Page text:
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Gender Roles in Things Fall Apart, by Chinua Achebe Essay

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Upon an initial reading of Chinua Achebe’s Things Fall Apart, it is easy to blame the demise of Okonkwo’s life and of the Umofia community on the imperialistic invasions of the white men. After all, Okonkwo seemed to be enjoying relative peace and happiness before then. He did have a few mishaps; one of them resulted in him being exiled for eight years. Nonetheless, he returned to his home town with high spirits and with prospects of increased success. However, everything has changed. The white men have brought with them a new religion and a new government. Okonkwo’s family falls apart. The men in his village lose their courage and valor; they do not offer any resistance to the white men. Consequently, Okonkwo kills himself in disgrace and Umofia succumbs to the white men. However, the white men are not the only people responsible for demise of Umofia. The Igbo culture, particularly their views on gender roles, sows the seed of their own destruction. By glorifying aggressive, manly traits and ignoring the gentle, womanly traits, Umofia brings about its own falling apart.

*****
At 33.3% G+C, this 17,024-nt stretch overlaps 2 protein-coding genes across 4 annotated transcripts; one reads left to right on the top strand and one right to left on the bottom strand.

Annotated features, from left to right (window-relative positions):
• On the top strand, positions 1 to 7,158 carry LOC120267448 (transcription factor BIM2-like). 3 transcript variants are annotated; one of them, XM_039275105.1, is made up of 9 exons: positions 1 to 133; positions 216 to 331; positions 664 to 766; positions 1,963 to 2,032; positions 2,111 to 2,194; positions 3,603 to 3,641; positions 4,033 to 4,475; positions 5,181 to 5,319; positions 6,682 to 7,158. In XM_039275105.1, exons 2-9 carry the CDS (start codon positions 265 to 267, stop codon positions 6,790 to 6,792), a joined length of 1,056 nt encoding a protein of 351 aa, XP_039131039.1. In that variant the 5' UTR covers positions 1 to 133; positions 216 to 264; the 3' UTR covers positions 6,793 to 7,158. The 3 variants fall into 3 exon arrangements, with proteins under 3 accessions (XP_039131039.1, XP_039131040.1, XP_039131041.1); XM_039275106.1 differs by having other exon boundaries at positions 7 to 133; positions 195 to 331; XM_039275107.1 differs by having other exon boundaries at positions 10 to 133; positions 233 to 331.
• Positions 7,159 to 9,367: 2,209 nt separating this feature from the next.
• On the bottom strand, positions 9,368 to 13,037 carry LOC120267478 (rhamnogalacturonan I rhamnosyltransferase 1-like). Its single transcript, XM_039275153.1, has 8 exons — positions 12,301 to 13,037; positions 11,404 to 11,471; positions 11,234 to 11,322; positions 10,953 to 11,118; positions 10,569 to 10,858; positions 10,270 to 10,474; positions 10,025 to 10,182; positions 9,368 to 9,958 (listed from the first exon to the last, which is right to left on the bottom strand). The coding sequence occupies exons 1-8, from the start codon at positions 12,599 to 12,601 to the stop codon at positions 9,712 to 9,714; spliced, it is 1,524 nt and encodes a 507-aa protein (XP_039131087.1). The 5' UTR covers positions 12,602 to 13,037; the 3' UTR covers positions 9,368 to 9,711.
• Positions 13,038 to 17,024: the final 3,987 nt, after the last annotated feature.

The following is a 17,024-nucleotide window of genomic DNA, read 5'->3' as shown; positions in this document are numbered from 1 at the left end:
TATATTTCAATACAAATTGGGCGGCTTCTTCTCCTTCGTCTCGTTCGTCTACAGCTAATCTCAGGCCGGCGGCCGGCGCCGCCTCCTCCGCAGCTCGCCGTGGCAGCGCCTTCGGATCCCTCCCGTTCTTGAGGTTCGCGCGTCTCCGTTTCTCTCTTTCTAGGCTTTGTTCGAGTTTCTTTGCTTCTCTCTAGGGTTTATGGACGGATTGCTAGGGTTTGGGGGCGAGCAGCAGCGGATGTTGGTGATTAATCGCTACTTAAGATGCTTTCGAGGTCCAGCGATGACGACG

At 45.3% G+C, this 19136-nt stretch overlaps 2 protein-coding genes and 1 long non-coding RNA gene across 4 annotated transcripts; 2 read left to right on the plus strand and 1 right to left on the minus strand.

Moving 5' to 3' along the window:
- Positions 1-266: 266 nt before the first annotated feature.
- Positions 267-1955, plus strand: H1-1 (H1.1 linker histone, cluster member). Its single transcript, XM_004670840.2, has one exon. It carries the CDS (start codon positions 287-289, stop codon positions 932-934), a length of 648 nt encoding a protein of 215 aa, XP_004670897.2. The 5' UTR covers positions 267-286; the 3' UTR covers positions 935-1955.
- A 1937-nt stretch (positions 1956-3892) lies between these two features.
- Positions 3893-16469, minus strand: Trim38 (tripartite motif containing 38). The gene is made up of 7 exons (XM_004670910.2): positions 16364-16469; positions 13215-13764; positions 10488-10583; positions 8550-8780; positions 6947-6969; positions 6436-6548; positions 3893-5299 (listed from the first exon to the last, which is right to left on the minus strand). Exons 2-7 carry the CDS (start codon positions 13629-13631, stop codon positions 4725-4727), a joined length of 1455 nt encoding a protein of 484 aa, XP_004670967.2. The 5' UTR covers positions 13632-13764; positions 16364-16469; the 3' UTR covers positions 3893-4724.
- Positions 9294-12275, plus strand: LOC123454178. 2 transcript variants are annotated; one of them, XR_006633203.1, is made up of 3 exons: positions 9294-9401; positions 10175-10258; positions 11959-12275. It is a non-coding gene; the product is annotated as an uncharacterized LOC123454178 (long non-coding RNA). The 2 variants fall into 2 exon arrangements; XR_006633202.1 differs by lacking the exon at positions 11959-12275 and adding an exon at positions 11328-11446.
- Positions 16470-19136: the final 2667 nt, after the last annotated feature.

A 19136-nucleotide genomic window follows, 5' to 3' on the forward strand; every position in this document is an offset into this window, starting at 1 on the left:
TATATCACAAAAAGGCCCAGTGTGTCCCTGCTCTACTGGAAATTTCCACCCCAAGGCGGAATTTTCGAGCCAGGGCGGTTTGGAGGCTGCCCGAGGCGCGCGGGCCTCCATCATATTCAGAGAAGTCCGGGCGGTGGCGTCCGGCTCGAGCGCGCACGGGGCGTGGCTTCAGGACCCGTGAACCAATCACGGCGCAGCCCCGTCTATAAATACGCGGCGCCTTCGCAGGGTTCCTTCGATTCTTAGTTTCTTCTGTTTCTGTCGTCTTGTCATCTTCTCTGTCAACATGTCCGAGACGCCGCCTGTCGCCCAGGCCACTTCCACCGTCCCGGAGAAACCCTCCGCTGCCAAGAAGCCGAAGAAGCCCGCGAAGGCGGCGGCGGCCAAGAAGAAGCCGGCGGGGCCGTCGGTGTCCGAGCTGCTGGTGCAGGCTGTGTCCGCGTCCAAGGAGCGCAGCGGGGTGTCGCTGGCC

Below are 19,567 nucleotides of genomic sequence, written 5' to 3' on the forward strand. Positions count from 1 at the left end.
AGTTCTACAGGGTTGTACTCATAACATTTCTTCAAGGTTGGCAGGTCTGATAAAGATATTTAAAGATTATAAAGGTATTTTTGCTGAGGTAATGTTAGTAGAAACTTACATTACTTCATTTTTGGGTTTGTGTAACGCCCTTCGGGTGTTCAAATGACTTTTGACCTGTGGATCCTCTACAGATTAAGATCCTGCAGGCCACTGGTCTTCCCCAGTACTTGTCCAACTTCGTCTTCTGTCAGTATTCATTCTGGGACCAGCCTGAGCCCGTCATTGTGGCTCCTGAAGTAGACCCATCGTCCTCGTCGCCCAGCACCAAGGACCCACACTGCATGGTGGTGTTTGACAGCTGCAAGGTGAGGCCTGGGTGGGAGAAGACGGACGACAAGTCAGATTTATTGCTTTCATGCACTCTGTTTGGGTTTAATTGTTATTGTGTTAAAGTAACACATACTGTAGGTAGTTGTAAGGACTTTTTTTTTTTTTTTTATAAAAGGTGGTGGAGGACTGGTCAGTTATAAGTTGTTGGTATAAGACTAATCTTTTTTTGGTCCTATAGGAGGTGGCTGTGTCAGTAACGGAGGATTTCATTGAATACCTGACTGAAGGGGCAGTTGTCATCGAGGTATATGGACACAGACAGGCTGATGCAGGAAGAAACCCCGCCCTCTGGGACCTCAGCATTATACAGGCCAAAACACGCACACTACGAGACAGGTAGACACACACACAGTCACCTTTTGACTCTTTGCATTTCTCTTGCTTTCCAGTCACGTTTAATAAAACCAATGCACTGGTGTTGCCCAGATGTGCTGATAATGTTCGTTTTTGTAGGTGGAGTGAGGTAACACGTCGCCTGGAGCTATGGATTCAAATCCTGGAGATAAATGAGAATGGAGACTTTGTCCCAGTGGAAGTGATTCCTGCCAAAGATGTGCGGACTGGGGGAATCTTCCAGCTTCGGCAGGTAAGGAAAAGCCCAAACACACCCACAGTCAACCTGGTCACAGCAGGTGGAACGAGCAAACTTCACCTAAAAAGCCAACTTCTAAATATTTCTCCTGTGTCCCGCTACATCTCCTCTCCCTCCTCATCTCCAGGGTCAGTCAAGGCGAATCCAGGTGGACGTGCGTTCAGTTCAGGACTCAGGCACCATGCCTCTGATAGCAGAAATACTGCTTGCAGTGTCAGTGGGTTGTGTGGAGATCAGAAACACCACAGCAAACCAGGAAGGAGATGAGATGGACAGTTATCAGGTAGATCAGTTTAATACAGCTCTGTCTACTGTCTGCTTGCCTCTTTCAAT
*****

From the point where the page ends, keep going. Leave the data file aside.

In Umofia, manliness is associated with strength and womanliness with weakness (Okhamafe 127). There is no such thing as a strong woman, and all men should disdain weakness. In Umofia, “all men are males, but not all males are men” (Okhamafe 126). Only the strong men who hold titles deserve to be called “men”. The Igbo word “agbala” is an alternate work for “woman” and for a man who had no title. Women in Igbo society are expected to act a certain way. Okonkwo scolds his daughter, Ezinma, when she does not “sit like a woman” (Achebe 44). He will not let Ezinma bring his chair to the wrestling match because it is a “boy’s job” (Achebe 44). Eve...


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...hen their children would not have forsaken them and their lives would not have fallen apart.


Primary Source
Achebe, Chinua. Things Fall Apart. New York: Random House, 1994.

Secondary Sources
Iyasẹre, Solomon Ogbede. “Okonkwo's Participation in the Killing of His ‘Son’ in Chinua Achebe's Things Fall Apart: A Study of Ignoble Decisiveness.” Understanding Things Fall Apart: Selected Essays and Criticism. Troy, NY: Whitson, 1998. 129-40. Print.

Okhamafe, Imafedia. "Geneological Determinism in Achebe's Things Fall Apart." Modern Critical Interpretation: Chinua Achebe's Things Fall Apart. Philadelphia: Chelsea House, 2002. 125-44. Print.

Salamore, Frank. “The Depiction of Masculinity in Classic Nigerian Literature.” Bloom’s Modern Critical Interpretations: China Achebe’s Things Fall Apart. New ed. New York: Bloom's Literary Criticism, 2010. 141-52. Print.


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